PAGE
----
Published On: Mon, Jan 25th, 2016

Sweet potatoes deal with diabetes



Sweet potato is different from potato because it is quite different nutritionally. The potato is a tuber or a thickened stem and the sweet potato is a storage root and encompasses that kind of nutrients which include it in the list of top 10 diabetes super foods by the American Diabetes Association.

Its foundation region is Latin America but Asia is its major producer. Its significance is increasing and it is the sixth most significant food crop after rice, wheat, potatoes, maize and cassava.

Its value of starch and fiber is very high and the nature of carbohydrates distinguishes it from the potatoes. Its high fiber content contributes to a lower glycemic index 44, which is almost half of potatoes (glycemic index 80). This feature adds to sweet potato being a valuable carbohydrate basis for weight watchers and diabetics.

A 2004 research study conducted by the University of Vienna associate professor Dr. Berhhard Ludvik and cited in the journal “Diabetes Care,” Type 2 diabetic patients dealt with sweet potato noticed considerable declines in speedy blood glucose levels and in a general improvement in glucose control. Sweet potato, when eaten with the skin, has more fiber than oatmeal.

Cooking methods also affect the glycemic index of a sweet potato. For diabetics, particular cooking methods are much helpful to organizing blood sugar levels. Boiled or mashed sweet potatoes, for example, are not suggested as they are digested quicker, therefore elevating their glycemic index and perhaps reasoning blood sugar levels to point. Akin to fiber, fat will sluggish the speed of digestion and consequently uphold the short glycemic index. A cooking method for sweet potatoes that is good for diabetics is sautéing in oil or roasting with the skins on. Sweet potato comes in a variety of skin colors that range from white to yellow, orange, and deep purple.

The American Diabetes Association stated that the sweet potato has elevated fiber, antioxidant nutrients, for example, Vitamin A, Vitamin C, zinc, and other micronutrients, for example, potassium, magnesium, iron and Vitamin B, which assist in diabetes supervision and avoidance of difficulties, for example, heart attacks and stroke.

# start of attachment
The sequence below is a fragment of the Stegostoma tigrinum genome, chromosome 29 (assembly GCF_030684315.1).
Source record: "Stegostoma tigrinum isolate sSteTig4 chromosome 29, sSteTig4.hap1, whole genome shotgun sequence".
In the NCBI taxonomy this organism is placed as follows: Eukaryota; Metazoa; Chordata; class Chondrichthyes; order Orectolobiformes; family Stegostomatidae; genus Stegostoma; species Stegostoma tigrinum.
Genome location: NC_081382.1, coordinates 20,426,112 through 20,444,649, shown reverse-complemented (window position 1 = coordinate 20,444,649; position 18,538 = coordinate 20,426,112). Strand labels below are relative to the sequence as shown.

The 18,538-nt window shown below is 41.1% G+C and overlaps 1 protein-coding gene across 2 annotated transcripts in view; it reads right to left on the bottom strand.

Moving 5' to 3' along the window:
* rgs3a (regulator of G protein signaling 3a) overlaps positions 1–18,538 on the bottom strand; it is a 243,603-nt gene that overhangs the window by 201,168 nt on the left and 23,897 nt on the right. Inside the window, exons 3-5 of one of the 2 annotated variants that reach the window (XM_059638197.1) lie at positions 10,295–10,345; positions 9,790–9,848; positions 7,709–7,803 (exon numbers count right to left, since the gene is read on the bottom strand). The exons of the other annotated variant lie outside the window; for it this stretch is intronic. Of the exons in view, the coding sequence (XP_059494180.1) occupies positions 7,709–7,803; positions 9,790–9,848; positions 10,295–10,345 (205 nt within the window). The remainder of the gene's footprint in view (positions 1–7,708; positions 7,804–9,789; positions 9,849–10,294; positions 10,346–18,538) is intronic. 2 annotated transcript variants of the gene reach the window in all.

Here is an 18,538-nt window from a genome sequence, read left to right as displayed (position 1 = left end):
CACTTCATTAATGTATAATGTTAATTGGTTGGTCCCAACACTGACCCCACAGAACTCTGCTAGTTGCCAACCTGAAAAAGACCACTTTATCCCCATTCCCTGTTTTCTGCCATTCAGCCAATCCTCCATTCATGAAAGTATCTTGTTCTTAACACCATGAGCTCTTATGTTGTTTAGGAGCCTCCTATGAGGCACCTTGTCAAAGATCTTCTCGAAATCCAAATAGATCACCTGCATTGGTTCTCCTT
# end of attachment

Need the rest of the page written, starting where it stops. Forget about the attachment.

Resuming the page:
Orange-fleshed sweet potato is a significant source of beta-carotene, the precursor to Vitamin A. only 125 g of fresh sweet potato from orange-fleshed varieties hold sufficient beta-carotene to give the daily pro-Vitamin A requires of a young child. One medium (100 gms) sweet potato, baked with the skin, has almost four times the suggested daily payment (RDA) of Vitamin A and approximately half the suggestion for Vitamin C. Nutrients in sweet potatoes are also helpful for people dealing with fatness, elevated cholesterol, and elevated blood pressure.

A research study in 2011 conducted on the animal at School of Medicine and Life Sciences, Zhejiang University City College, China cited that purple sweet potato flavonoids can reduce blood glucose and fat levels. A staple food source for a lot of ancient populace, sweet potato has also been discovered to have particular cancer averting features that are there in the purple-fleshed sweet potato.

Anthocyanins that provide the purple color to sweet potatoes are potent bioavailable antioxidants, which are utilized resourcefully by the body.

About the Author

Sidra Muntaha

- Sidra Tul Muntaha is a journalist (MA-Mass Communication and M.Phil in Mass Communication) based in Lahore. She is working as an editor at fashion, style and entertainment in the section of the Kooza. She writes fashion and entertainment articles for The Kooza News.

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